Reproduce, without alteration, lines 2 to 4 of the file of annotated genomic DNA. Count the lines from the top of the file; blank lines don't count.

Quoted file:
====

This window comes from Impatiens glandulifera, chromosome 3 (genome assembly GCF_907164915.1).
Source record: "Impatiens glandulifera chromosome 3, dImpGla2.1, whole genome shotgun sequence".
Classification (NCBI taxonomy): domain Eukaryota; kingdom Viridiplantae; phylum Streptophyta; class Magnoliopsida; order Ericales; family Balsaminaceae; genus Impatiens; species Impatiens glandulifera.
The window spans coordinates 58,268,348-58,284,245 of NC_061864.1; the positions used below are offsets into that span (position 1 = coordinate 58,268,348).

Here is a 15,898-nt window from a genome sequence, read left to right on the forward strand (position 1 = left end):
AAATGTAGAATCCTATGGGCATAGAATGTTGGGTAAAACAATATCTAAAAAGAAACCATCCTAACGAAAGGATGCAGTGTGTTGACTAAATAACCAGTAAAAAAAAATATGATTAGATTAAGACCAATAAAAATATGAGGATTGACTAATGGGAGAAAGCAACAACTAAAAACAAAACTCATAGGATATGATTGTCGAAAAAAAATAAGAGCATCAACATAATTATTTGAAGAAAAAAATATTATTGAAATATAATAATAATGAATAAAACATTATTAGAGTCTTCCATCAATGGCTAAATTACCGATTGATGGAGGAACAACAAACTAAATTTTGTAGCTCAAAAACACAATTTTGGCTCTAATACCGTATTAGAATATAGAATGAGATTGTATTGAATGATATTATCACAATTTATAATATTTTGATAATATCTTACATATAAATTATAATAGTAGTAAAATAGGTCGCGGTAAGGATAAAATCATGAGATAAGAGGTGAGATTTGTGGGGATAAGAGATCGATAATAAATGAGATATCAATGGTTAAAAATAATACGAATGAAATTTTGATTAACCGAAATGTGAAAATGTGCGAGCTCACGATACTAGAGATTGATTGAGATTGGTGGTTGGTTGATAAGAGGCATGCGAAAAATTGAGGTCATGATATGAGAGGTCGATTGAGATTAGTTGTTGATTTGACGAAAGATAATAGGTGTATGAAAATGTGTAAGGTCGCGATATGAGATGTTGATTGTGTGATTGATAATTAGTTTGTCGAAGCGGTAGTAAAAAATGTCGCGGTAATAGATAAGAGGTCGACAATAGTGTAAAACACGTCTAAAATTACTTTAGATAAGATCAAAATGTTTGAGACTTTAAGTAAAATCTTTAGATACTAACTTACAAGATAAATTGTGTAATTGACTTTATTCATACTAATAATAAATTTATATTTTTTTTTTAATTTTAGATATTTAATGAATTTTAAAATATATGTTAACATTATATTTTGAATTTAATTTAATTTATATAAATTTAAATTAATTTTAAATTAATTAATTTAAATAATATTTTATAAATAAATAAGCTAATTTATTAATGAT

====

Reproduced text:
Source record: "Impatiens glandulifera chromosome 3, dImpGla2.1, whole genome shotgun sequence".
Classification (NCBI taxonomy): domain Eukaryota; kingdom Viridiplantae; phylum Streptophyta; class Magnoliopsida; order Ericales; family Balsaminaceae; genus Impatiens; species Impatiens glandulifera.
The window spans coordinates 58,268,348-58,284,245 of NC_061864.1; the positions used below are offsets into that span (position 1 = coordinate 58,268,348).